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Aug. 26, 2019, 3:07 p.m. EDT

Gathering ‘scalps’? Trump allies dig up dirt against perceived enemies in media

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By Shawn Langlois, MarketWatch


Getty
Donald Trump speaks to the media outside the White House.

‘I’m sure there will be more scalps. Two can play at this game.’

That’s what Sam Nunberg, a former Trump aide, told the New York Times when he was asked about a campaign being run by Trump allies to uncover dirt on journalists who have been perceived as hammering the Trump administration with negative coverage.

“The media has long targeted Republicans with deep dives into their social media, looking to caricature all conservatives and Trump voters as racists,” Nunberg said.

Several sources familiar with the operation say that the group has gathered embarrassing and damaging information against hundreds of journalists whose reporting has been viewed as critical of Trump. CNN, the Washington Post and the New York Times /zigman2/quotes/202090840/composite NYT -0.07% have already been targeted.

The Times pointed to Arthur Schwartz, a conservative consultant and friend of Donald Trump Jr., as a key figure in the operation, referring to this tweet:

Schwartz has since said, in a Sunday tweet , that his “role in these efforts was profoundly overexaggerated in that NYT story.”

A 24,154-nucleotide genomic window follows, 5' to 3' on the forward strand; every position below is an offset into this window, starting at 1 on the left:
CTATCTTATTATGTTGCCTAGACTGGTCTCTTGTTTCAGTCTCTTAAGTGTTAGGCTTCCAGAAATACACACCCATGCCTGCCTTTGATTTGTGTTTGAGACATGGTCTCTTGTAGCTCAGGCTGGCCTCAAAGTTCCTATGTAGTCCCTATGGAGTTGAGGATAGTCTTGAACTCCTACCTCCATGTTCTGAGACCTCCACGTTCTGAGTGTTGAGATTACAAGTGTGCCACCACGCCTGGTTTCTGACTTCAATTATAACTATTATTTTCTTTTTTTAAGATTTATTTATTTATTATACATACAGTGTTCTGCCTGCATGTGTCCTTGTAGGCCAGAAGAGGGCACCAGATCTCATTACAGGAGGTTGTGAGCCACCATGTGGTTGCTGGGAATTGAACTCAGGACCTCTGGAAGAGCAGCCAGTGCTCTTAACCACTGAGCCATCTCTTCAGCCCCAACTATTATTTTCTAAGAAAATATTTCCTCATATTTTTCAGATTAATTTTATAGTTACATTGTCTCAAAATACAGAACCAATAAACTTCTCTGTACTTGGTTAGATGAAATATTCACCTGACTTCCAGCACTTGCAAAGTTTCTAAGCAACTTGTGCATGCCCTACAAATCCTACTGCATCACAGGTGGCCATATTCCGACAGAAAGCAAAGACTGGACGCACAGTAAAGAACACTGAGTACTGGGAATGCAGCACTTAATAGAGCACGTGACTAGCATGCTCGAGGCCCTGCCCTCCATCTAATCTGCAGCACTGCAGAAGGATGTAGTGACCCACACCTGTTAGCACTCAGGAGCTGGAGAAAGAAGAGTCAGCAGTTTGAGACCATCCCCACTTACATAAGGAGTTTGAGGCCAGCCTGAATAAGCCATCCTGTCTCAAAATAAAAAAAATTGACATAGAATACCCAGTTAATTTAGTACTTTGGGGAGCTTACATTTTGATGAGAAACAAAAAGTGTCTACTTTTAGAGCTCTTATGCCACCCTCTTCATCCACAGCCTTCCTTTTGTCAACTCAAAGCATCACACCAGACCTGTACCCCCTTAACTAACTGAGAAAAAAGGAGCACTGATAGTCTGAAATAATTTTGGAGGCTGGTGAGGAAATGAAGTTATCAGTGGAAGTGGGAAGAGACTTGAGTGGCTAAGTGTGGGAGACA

The Trump campaign denied any involvement in the operation, but a spokesman said “it’s clear that the media has a lot of work to do to clean up its own house.”

Of course, Trump isn’t afraid to tangle with the media, and he didn’t let the G-7 itinerary in Biarritz, France, stand in the way of his firing off more volleys in the ongoing battle:

Joel Kaplan, Syracuse University professor of magazine, news and digital journalism, says while many journalists are upset by this, they shouldn’t be.

“The truth is that journalists SHOULD be above reproach,” he told MarketWatch. “If the Trump-affiliated investigators find through their sleuthing that some journalists have committed crimes or acts of journalism malpractice, they should point that out. And journalists should not be so thin-skinned as to complain about it.”

Kaplan said it would be “refreshing” for reputable news organizations to own up to their mistakes and apologize to their readers and viewers.

“So yes journalists should be held to a higher standard,” he said. “Too bad those working in the White House are not.”

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Shawn Langlois is an editor and writer for MarketWatch in Los Angeles. Follow him on Twitter @slangwise.

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